You'd think in an era of cheap digital cameras, the OP might have taken a snap of it! I remember during my trip to the UK (& Europe) in the 1990s, agonizing about using up expensive film shots on gardens or rare plants. The video camera was helpful but I didn't lug it on the 2nd and 3rd trips.


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Maybe with more info from OP you can Google earth the sight in London where the "tree" is located. I am unsure just how close you can get on Google earth, though. Enough to see the plant ? Likely that is too near for Google? Maybe enough for Floral or anyone on here in the UK to eventually find out more info. Maybe someone is near London, or knows someone who is.


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You are thinking of street view, not google earth. (though they might be fully integrated now, for all I know) You would never get the resolution to ID a flower from a satellite photo. (maybe the US military can, not us!)


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RE: Tree in London

davidrt28, the key words there are 'in central London'. I mentioned large conurbations as a warmer climate where Abutilons might grow outside. They also survived where I grew up on the South Coast about 1/2 mile from the sea. But they will only thrive in favoured micro climates, not as a general rule.

The other thing to remember is that if you went to London in the Summer you might well have seen Summer bedding i.e. plants put out only for the Summer and replaced by other material for winter. Cannas, for example , are frequently used in summer bedding schemes to get a tropicalesque feel. Canary Island Date Palms are being increasingly seen as the climate warms up but still only in warmer micro climate areas. Elsewhere they are temporary inhabitants of our flower beds.

Kenwood is in London so Kentish Bell might possibly be growing there. There is a Poncirus trifoliata round the back of St Pauls (Paternoster Square) which shows how mild it is. Frost is rare in Central London. I had a look at the 'barren' bed and it looks to me as if it is awaiting planting of the Summer bedding.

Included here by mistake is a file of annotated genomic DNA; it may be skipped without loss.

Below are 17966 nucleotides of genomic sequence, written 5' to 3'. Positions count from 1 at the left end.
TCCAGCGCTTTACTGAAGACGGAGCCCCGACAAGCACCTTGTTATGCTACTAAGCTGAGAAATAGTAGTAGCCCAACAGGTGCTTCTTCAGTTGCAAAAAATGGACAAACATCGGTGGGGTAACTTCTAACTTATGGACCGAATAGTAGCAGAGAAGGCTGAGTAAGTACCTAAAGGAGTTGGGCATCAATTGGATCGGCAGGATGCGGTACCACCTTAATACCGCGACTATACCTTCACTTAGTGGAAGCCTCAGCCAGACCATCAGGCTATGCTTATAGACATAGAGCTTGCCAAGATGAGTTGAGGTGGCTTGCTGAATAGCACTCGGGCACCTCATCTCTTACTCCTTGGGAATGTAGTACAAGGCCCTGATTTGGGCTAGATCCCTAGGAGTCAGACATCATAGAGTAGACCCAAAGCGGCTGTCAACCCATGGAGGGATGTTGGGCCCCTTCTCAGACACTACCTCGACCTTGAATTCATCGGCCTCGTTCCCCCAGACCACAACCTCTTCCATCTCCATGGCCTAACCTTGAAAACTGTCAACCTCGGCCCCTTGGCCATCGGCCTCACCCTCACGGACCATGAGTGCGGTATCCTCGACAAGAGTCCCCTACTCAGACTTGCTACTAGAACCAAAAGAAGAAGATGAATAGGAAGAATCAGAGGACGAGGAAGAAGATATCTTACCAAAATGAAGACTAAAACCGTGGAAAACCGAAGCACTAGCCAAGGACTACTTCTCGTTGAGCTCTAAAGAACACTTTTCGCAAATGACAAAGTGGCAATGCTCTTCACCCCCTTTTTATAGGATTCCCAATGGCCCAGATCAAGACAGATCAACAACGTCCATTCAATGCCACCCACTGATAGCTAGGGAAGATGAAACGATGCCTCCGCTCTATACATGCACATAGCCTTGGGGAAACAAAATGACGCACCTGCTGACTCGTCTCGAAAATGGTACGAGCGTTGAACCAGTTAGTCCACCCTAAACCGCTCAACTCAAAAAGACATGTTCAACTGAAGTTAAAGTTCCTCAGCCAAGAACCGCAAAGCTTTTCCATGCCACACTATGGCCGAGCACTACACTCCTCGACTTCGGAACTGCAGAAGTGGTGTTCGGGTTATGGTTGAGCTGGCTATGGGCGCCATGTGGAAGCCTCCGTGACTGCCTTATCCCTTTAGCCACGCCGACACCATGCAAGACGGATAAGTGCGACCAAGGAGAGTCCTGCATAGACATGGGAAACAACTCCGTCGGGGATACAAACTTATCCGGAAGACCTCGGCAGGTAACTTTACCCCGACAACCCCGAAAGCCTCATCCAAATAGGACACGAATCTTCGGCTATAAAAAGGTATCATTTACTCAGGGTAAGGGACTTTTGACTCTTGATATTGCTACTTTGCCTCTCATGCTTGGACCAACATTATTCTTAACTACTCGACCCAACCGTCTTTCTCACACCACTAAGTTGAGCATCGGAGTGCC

Kenwood House is not situated on public roads so I can't use street view on it.

Anyway our OP seems to have disappeared so, yet gain, we are to talking to ourselves.


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RE: Tree in London

"Anyway our OP seems to have disappeared so, yet gain, we are to talking to ourselves."
Yes, something of an epidemic of that around here.

FWIW I would have expected Poncirus to be hardy almost anywhere in the UK (maybe not the top of Ben Nevis) as they are solidly zn 7 hardy in the US, and found in many, many 6b or even 6a locations. It's possible they don't harden as well with your mild summers, but I seem to recall stumbling upon a page of someone in the north of England who was growing (outside) several "hardy citrus" that are not as hardy as Poncirus.


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Well - you live and learn. The Poncirus I saw at St Paul's is the only one I've ever seen. But having looked it up it does appear to be hardy. But clearly not popular. Maybe we have enough prickly things to choose from without adding another.


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RE: Tree in London

The tree turns out to be Crinodendron hookerianum, as originally thought.

Here is a link that might be useful: Other post on this tree.


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RE: Tree in London

Why couldn't she have posted the picture here!? Oh well, glad that's sorted.